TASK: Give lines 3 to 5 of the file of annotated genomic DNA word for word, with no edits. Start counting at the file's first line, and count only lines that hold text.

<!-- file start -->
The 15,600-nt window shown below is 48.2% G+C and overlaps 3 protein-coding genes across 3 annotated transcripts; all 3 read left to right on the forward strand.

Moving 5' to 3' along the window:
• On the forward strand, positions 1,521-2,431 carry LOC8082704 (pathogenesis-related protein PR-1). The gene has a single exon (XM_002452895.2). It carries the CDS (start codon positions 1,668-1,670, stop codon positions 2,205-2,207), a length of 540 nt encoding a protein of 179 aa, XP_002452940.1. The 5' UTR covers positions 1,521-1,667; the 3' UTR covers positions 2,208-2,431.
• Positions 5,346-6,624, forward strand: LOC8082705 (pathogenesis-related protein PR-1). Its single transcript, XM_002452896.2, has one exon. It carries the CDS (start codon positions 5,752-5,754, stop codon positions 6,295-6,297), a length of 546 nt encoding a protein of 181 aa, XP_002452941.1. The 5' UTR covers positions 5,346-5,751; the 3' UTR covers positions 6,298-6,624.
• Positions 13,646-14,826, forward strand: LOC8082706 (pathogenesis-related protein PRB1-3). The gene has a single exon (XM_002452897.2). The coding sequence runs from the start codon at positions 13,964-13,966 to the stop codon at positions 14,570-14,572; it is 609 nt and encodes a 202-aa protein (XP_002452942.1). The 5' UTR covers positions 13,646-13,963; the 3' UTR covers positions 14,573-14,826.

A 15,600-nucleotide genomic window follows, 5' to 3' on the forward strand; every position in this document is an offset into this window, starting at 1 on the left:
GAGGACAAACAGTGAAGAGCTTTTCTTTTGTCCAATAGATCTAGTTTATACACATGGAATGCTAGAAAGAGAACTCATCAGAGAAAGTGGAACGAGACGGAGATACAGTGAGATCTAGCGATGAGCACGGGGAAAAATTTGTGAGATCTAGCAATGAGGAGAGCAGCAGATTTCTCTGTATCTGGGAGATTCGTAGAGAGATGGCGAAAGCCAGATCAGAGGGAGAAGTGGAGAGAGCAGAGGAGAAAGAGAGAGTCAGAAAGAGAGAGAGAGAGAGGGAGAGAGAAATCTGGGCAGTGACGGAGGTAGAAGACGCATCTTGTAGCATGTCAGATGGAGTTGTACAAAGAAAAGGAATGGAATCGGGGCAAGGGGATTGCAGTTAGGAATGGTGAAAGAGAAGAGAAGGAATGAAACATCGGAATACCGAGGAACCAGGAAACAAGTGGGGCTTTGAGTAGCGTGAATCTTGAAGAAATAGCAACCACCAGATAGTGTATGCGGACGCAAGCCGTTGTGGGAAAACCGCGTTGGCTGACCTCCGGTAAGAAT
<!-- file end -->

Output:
• On the forward strand, positions 1,521-2,431 carry LOC8082704 (pathogenesis-related protein PR-1). The gene has a single exon (XM_002452895.2). It carries the CDS (start codon positions 1,668-1,670, stop codon positions 2,205-2,207), a length of 540 nt encoding a protein of 179 aa, XP_002452940.1. The 5' UTR covers positions 1,521-1,667; the 3' UTR covers positions 2,208-2,431.
• Positions 5,346-6,624, forward strand: LOC8082705 (pathogenesis-related protein PR-1). Its single transcript, XM_002452896.2, has one exon. It carries the CDS (start codon positions 5,752-5,754, stop codon positions 6,295-6,297), a length of 546 nt encoding a protein of 181 aa, XP_002452941.1. The 5' UTR covers positions 5,346-5,751; the 3' UTR covers positions 6,298-6,624.
• Positions 13,646-14,826, forward strand: LOC8082706 (pathogenesis-related protein PRB1-3). The gene has a single exon (XM_002452897.2). The coding sequence runs from the start codon at positions 13,964-13,966 to the stop codon at positions 14,570-14,572; it is 609 nt and encodes a 202-aa protein (XP_002452942.1). The 5' UTR covers positions 13,646-13,963; the 3' UTR covers positions 14,573-14,826.